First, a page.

Small Business

How to finance a partnership buyout

If you and your business partner agree to go your separate ways — and you want full ownership of the company — you’ll probably decide to initiate a partner buyout. Beyond agreeing on the terms of the buy and sell agreement, however, the biggest issue you’ll likely face is financing.

Partner buyouts can be expensive, and depending on the financial health of your business, you may not have enough money to pay out of pocket. If that’s the case, you’ll need to consider financing solutions.

Most partner buyouts are funded using either equity or debt. With equity financing, you’re raising capital by selling either some or all of your partner’s shares and interest to private investors. If you go this route, you essentially trade your business partner for another partner, though, meaning you don’t have complete ownership. With debt funding, on the other hand, you borrow money to increase your share of ownership and remove your partner from the equation.

Debt funding is more common, but it’s also more difficult to secure financing this way, since new debt doesn’t directly benefit the business. Without a guarantee that a partner buyout — and the extra financing it requires — will immediately help the business grow or turn a profit, many banks are reluctant to issue loans funding buyouts.

You still have several options for financing beyond applying for a traditional bank loan, though. Here are three strategies to consider:

1. Self-fund the buyout.

Many business owners opt to self-fund their partner buyout. With this method, the leaving partner acts as a lender whom you pay over a set amount of time. This is a good route to take if you and business partner have an amicable relationship and set clear terms surrounding payment.

If, however, you have a tense relationship with your business partner, you may not want to prolong the buyout process by continuing to pay little by little.

2. Apply for an SBA loan.

The Small Business Administration (SBA) backs certain types of loans that allow business owners to fund partner buyouts. One such type is the 7(a) loan, designed to help entrepreneurs start a business or expand an existing business through a strategic move such as a partner buyout or acquisition.

Getting approved for this type of loan, however, requires careful planning. In addition to having solid financials, you’ll need to develop a post-exit strategy and explain how you’ll run the business effectively on your own. This application process, combined with the amount of time it takes to get approved and receive the funds, can take several months, so it may not be the best option if you need to act quickly.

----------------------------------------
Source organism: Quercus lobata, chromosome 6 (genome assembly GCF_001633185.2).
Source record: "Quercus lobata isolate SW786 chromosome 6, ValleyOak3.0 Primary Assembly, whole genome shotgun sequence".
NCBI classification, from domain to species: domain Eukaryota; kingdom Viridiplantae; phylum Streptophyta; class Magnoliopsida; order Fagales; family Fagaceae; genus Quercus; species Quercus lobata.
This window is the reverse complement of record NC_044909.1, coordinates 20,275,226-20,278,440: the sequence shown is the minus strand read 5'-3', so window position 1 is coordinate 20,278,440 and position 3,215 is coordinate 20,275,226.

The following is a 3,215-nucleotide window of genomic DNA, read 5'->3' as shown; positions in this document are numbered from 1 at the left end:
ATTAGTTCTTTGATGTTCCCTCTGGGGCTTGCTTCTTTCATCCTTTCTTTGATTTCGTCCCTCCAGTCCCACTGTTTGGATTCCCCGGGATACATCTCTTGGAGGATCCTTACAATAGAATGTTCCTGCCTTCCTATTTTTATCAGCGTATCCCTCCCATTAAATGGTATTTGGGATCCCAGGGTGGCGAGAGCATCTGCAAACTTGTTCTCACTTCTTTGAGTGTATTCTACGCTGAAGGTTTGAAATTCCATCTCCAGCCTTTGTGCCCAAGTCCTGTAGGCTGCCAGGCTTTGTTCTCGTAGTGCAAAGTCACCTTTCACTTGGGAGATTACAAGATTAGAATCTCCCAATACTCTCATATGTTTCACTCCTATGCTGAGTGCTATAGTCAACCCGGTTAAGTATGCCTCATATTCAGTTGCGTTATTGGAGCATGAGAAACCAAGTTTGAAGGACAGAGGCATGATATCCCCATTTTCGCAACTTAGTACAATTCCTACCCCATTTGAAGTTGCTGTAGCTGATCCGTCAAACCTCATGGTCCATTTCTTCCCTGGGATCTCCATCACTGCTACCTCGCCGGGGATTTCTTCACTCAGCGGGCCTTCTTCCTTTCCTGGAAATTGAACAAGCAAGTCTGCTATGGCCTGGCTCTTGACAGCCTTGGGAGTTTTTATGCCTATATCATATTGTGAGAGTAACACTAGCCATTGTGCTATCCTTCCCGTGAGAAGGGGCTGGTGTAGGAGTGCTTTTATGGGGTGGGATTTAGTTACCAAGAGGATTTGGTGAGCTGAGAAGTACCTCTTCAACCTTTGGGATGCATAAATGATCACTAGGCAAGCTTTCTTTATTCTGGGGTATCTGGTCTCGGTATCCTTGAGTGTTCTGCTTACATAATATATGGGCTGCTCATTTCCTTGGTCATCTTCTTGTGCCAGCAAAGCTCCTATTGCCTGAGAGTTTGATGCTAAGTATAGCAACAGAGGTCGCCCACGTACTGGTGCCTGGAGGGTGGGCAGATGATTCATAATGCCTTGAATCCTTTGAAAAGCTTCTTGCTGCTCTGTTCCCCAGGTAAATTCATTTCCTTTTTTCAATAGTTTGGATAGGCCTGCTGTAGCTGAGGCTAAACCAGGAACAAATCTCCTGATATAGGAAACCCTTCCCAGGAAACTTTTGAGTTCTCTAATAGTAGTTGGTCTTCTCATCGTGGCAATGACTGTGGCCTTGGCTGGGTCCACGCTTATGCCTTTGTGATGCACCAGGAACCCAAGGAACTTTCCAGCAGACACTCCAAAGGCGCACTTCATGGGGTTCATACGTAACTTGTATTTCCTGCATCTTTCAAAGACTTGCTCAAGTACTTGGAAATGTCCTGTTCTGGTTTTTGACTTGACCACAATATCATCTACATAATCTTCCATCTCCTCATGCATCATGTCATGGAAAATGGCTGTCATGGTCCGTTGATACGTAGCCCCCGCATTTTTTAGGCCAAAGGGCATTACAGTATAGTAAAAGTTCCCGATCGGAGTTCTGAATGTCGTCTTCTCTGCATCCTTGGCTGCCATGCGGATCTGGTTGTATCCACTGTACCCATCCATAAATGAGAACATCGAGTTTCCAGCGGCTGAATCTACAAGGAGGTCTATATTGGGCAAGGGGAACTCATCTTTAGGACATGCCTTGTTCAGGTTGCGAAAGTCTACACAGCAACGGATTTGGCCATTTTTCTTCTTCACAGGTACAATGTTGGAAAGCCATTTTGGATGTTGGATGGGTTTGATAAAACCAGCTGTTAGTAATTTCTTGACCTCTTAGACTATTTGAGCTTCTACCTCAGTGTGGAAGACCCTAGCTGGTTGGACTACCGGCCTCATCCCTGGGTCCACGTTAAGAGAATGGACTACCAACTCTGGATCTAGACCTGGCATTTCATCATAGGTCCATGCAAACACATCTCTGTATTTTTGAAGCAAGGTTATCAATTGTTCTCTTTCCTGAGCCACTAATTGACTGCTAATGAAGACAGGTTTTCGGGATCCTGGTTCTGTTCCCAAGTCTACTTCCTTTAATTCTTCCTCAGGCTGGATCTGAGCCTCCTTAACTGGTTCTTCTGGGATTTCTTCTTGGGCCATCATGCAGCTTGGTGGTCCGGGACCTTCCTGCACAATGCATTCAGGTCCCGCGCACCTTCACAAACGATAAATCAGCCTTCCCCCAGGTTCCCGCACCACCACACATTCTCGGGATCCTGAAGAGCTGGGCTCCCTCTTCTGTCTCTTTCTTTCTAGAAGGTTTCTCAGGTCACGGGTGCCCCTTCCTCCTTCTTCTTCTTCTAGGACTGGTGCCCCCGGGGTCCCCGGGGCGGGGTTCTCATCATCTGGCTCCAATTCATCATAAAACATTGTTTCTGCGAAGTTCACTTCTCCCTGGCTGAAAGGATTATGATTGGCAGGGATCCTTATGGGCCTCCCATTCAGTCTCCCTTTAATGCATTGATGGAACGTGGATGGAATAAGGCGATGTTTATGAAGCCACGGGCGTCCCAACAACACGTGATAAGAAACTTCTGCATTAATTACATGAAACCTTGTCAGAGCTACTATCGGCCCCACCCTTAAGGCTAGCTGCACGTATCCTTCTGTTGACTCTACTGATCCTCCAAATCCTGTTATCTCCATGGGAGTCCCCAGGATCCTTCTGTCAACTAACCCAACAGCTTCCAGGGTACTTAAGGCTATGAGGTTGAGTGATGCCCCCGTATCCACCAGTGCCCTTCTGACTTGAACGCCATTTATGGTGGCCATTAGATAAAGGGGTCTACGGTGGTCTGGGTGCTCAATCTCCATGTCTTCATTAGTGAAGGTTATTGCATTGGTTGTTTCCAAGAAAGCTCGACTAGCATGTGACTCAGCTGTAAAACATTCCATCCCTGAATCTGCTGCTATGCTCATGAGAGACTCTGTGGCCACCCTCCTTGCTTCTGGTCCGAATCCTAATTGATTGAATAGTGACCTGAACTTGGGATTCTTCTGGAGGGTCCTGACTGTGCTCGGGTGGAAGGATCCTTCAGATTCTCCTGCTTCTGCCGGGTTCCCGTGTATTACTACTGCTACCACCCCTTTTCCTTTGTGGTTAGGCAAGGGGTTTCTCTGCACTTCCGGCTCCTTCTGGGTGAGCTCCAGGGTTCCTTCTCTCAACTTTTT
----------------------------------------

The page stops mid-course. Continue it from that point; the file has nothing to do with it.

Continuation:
3. Try alternative lenders.

Another option is getting a loan from a peer-to-peer lender like Funding Circle. Our business loans were designed by small business owners to help other small business owners thrive.

We pride ourselves on a fair, transparent pricing structure and rates that are competitive with traditional bank loans. You can borrow anywhere from $25K to $500K over six months to five years, with interest rates starting at just 4.99%. The best part: you can apply in just 10 minutes and get a decision in as little as 24 hours after document submission.

With us, you’re not just another number. We care about helping you grow your business — and we know fast, affordable financing can help you do that.

Another way forward

If you’re struggling to secure enough financing to fund a partner buyout, you may have to consider alternative options. Instead of buying your partner’s share of the business, for instance, you could legally dissolve your partnership. Or, you could redistribute your partner’s responsibilities and shares, so you assume the majority role.

Both these choices require careful legal considerations. A dissolution is a good option if you want to end the partnership completely, but it also means you’ll have to terminate your business and divide up the remaining assets. Redistributing your roles, on the other hand, allows you to keep the business running, but requires you to continue working with your partner to some extent.

If you’re ready and able to proceed with a partner buyout, here’s what you need to know to make it a success.

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